What Causes Acid Reflux?
We all can experience a little bit of acid reflux if we eat a big meal and then immediately bend over, or lie down flat on our back afterward and then all of a sudden feel that acid coming back up our throat; especially if we just finished a large meal that contained foods high in fat, had lots of acid in them or were very spicy. There are several causes for acid reflux.
Individuals may experience acid reflux because they have a malfunction of the lower esophageal sphincter muscles which are the ones responsible for closing and opening at the lower end of the esophagus and preventing food from the stomach from coming back up the esophagus.
If these muscles weaken, the lower esophageal sphincter muscles cannot close properly and food that should be emptying into the stomach can come back up.
Acid from the stomach may also come up with the food that has started to be mixed in the stomach causing the sensation of burning as it comes back up into the esophagus.
There are several factors that can weaken the lower esophageal sphincter such as certain dietary substances, certain drugs, and also nervous system factors.
Studies have been done on those with acid reflux that show over half of individuals with acid reflux to have some sort of stomach abnormality with the nerve or muscle function within the stomach contributing to the experience of acid reflux.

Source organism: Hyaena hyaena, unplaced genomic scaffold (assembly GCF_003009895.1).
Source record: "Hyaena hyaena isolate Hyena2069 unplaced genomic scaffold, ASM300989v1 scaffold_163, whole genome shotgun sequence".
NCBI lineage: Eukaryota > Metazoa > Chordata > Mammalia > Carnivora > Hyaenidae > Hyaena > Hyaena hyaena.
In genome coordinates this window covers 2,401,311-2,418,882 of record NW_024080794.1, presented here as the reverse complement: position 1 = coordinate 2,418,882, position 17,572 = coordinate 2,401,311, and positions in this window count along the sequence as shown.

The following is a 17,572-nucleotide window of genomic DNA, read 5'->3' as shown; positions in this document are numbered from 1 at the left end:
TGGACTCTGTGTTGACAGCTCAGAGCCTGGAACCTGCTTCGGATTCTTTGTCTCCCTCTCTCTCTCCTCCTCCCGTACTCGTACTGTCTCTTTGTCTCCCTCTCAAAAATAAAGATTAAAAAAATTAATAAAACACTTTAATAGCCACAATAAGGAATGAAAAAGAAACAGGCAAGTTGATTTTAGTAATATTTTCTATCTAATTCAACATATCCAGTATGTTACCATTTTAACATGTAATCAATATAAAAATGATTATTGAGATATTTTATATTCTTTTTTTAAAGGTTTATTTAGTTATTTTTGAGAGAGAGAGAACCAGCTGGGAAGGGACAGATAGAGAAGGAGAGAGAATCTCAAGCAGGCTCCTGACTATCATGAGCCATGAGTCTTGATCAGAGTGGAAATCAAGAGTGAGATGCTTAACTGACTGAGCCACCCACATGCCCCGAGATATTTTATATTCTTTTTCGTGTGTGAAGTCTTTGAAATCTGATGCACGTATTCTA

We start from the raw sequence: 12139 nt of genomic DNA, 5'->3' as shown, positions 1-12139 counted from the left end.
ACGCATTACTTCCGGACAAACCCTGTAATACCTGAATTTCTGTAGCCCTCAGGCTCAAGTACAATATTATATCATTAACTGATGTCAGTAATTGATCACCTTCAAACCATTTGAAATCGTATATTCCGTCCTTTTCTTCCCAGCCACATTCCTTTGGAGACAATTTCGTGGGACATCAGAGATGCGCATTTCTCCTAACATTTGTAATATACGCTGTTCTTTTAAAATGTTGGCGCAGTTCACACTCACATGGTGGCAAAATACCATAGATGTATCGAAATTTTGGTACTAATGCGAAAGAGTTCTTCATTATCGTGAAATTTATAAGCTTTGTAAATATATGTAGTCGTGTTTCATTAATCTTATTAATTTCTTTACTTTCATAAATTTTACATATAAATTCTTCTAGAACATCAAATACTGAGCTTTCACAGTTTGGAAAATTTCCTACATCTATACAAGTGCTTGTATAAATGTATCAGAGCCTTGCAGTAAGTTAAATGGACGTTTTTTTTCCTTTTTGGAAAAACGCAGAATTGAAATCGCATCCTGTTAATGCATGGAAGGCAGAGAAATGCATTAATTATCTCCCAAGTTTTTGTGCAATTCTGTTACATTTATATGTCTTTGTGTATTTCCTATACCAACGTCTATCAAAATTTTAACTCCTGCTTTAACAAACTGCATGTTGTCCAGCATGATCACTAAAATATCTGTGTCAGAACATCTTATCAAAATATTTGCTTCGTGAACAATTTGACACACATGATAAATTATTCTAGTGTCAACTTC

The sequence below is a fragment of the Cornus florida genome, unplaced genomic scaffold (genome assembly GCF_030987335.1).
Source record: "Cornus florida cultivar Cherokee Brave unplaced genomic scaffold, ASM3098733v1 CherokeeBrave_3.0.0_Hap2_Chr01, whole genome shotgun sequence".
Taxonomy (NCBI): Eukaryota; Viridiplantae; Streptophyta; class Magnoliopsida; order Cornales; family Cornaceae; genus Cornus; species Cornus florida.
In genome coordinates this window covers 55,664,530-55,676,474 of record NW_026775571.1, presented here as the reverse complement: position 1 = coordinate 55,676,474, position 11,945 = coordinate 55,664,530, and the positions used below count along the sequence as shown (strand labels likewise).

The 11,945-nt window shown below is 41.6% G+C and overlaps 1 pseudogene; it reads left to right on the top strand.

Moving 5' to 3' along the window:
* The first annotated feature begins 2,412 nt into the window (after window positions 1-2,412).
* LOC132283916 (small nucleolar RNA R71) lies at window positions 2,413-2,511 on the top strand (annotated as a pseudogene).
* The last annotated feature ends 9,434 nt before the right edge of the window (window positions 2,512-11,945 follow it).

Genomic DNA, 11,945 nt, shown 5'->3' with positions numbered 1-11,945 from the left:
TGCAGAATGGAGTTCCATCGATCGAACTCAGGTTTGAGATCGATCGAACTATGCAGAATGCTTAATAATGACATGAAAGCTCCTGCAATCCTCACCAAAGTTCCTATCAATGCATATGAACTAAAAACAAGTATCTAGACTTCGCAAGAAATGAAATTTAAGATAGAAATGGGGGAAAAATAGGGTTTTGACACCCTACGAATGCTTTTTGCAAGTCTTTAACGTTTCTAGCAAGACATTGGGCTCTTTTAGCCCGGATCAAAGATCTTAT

The esophagus can also have abnormalities that contribute to acid reflux in fact one study found that 73% of those with acid reflux had atypical symptoms that suggest abnormalities of the esophagus.
One problem specific to the esophagus’s function is that of experiencing motility abnormalities. There is a spontaneous muscle action called “peristalsis” that occurs in the esophagus that helps to move the food down the esophagus and into the stomach. Researchers are not certain if the problem with motility causes the acid reflux or the other way around but what is clear is that is does happen that individuals have this motility abnormality and acid reflux at the same time.
The causes of acid reflux all tend to focus around the process our bodies go through in order to take in food, pass the food from the mouth through the throat and esophagus and into the stomach and the ability for the body to keep the food from back out of the stomach and back into the esophagus and throat. There are both common and less common causes for the occurrence of acid reflux.
Individuals concerned about acid reflux can keep a journal of what experiences they have with it including what foods or activities seem to cause it and the sensations that they feel at the times that they experience the acid reflux. A medical doctor can then use the journal along with your medical history of medicines being used, other symptom history and disease history as well as a physical examination or testing in order to arrive at a diagnosis.
Once a doctor has determined the presence of and cause of your acid reflux a treatment plan can be formulated. As is the case in most conditions and diseases the cause or causes are important to an effective treatment plan.
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